Ohio to weigh more time on health care
Ohio officials are evaluating a move by the federal government to give them more time to work on plans for a key component of President Barack Obama’s health care law.
The administration sent in a letter to governors Friday saying it still wants to hear by the end of next week if states will be setting up new health insurance markets under the law. States that can’t or won’t set up these new insurance exchanges will have theirs run by Washington.
Health and Human Services Secretary Kathleen Sebelius said states can now take another month, until mid-December, to submit detailed blueprints. States considering a partnership with the federal government have until mid-February.
An Ohio Department of Insurance spokesman said officials received the letter and were weighing its impact.
Kasich names ex-elections chief to board
Gov. John Kasich has appointed a former Ohio elections chief to a board responsible for state regulation of counselors, social workers and marriage and family therapists.
Kasich’s appointment of former Democratic Secretary of State Jennifer Brunner is not the first time the governor has placed Brunner on a state panel.
Last year, he appointed her to the Ohio Cultural Facilities Commission, which oversees repairs and improvements to the state’s museums, historical buildings and sports stadiums.
The Republican governor on Friday Brunner named to the Counselor, Social Worker, and Marriage and Family Therapist Board.
Brunner preceded current Secretary of State Jon Husted and was defeated in the 2010 Democratic primary for U.S. Senate.
UC opens new veterans center
A new center to serve military veterans has opened at the University of Cincinnati where officials say the student population taking advantage of veteran educational benefits has more than doubled in four years to more than 1,000.
About 200 people attended a ribbon-cutting ceremony Friday at the new Veterans One Stop Center.
The center will provide information about support services including tutoring, career services, disability services and counseling in addition to offering increased support for veterans benefits certification.
The center also will work with a liaison from the Veterans Administration who will assist veterans with VA health services and other issues.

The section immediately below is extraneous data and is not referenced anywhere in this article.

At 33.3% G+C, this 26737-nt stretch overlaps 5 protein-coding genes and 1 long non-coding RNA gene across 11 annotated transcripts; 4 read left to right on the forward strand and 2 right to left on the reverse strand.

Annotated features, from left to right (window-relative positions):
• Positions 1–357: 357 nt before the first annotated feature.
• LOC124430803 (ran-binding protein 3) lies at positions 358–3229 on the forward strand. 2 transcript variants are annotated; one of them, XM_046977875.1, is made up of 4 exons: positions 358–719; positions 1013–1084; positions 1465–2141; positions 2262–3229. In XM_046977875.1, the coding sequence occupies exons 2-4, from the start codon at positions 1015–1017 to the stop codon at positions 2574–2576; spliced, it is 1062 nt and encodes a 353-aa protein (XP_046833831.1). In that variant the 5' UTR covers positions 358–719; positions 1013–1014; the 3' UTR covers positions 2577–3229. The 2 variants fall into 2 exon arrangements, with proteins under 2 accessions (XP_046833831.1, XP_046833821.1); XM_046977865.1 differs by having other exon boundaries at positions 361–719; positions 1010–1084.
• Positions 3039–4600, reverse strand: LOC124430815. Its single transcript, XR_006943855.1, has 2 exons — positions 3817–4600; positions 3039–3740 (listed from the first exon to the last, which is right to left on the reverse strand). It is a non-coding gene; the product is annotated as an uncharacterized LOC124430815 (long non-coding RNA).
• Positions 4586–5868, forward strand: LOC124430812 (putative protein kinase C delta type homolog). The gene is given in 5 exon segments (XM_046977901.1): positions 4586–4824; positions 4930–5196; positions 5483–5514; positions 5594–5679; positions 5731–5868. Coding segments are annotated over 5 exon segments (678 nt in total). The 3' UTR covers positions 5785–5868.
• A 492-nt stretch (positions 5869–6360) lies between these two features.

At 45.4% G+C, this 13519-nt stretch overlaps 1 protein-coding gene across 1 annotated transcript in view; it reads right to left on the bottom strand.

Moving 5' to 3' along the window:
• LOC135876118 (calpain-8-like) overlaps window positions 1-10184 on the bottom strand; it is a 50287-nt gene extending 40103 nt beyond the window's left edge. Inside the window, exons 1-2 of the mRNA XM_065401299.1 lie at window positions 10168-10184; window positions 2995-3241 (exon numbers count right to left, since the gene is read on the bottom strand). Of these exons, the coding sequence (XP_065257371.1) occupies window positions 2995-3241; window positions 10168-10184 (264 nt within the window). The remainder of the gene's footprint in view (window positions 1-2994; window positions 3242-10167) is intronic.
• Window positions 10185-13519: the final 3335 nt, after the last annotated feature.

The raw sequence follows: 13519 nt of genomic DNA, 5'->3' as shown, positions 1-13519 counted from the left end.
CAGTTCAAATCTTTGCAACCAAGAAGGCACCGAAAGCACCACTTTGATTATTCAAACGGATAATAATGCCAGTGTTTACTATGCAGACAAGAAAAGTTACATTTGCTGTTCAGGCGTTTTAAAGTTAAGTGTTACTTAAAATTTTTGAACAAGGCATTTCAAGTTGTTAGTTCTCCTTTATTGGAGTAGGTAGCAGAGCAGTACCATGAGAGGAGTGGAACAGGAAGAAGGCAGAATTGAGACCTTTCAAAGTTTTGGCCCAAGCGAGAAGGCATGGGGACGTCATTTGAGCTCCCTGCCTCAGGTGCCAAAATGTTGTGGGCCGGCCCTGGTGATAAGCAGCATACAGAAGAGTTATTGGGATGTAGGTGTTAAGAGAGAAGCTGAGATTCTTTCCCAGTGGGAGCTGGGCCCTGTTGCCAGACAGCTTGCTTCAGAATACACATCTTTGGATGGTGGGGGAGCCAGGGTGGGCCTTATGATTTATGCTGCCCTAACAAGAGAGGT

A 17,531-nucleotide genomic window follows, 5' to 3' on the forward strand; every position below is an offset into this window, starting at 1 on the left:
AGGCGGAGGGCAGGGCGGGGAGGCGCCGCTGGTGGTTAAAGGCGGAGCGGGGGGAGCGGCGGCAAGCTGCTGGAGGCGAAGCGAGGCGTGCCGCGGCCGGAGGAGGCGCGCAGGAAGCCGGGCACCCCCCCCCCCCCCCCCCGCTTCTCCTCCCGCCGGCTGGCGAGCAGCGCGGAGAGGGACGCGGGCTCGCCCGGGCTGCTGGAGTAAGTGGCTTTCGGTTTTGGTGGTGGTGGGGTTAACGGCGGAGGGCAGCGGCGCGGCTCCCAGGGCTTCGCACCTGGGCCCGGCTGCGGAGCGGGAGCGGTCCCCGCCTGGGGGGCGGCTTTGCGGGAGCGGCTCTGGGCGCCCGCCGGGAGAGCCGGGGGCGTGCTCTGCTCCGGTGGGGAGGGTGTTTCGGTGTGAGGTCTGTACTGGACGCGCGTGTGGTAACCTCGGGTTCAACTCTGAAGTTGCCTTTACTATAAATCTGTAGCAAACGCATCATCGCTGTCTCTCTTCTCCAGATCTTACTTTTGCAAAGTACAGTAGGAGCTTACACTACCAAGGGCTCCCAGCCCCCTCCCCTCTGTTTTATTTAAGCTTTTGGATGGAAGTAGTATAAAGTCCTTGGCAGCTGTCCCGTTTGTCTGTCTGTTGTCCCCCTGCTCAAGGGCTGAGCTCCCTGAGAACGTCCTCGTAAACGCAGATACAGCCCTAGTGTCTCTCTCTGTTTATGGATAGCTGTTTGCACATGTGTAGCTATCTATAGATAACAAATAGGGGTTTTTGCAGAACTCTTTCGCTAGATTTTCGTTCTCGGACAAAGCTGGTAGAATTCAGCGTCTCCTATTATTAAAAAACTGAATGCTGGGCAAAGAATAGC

UC officials say increasing staffing at the center will also provide more support for distance learners who make up nearly half of the school’s veteran population.
FirstEnergy will cut 400 jobs by 2016
The utility FirstEnergy says it expects to cut up to 400 jobs by 2016 as it struggles against a lackluster economy that’s led to lower demand and power prices.
The (Cleveland) Plain Dealer reports that the company’s CEO talked about the coming job cuts during a public teleconference with analysts Thursday about third-quarter financial results.
FirstEnergy’s Anthony Alexander said the reductions would be made through “normal attrition” beginning next year.
The Akron-based company employs 17,000 people in 10 companies from Ohio to the East Coast. Its third-quarter net profits were down nearly 20 percent compared with the same period in 2011.
FirstEnergy was faced with restoring power to around 250,000 customers in northeast Ohio following superstorm Sandy last week.
Ohio pays $300K to settle biker’s pothole claim
Ohio is paying a motorcycle rider $300,000 to settle a claim over a crash caused by a pothole on a state route on-ramp.
Michael Hamon of Delaware listed 13 separate injures from the 2007 wreck in which he incurred $1.2 million in medical and hospital expenses, along with more than $58,000 in lost wages.
The Ohio Supreme Court says Hamon lost control of his motorcycle and hit the road after striking the pothole as he merged onto state Route 2 on Aug. 2, 2007.
Hamon’s suit against the state alleged the pothole had caused several other accidents and the state had been aware of the problem for a while.
The Supreme Court announced the settlement Friday, which was approved by the Ohio Court of Claims a day earlier.
Sewer workers find 2-foot alligator
Workers in Cleveland have rescued a 2-foot alligator before it froze to death in the city sewer system.
The Plain Dealer reports that the workers found the reptile near a sewer outfall behind a pump station Thursday. They think it was probably dying from the cold.
The men put the alligator in a garbage can filled with warm water to revive it. The animal is recovering and will be kept until a permanent home can be found — with the help of the Ohio Department of Agriculture.
They said that despite the popular urban legend about alligators living in sewer, they’ve never heard of one being found.
They think somebody probably dumped it in response to the new state law that requires owners to register exotic animals.
Jail guards avoid charges in incident
A grand jury in northwest Ohio has declined to indict three former jail guards accused of standing by as a mentally ill female inmate stripped off her clothes and engaged in lewd behavior.
The Ohio Attorney General’s Office said a Sandusky County grand jury heard the evidence this week but did not criminally charge the former deputies.
A report said the officers watched as the 21-year-old woman on a suicide watch stripped off her clothing, stuffed some of it in a toilet and was naked for several hours. But the grand jury said there was no evidence the deputies had physically abused, inappropriately touched, or threatened the inmate.
The (Toledo) Blade reports that two of the deputies were fired and another resigned.
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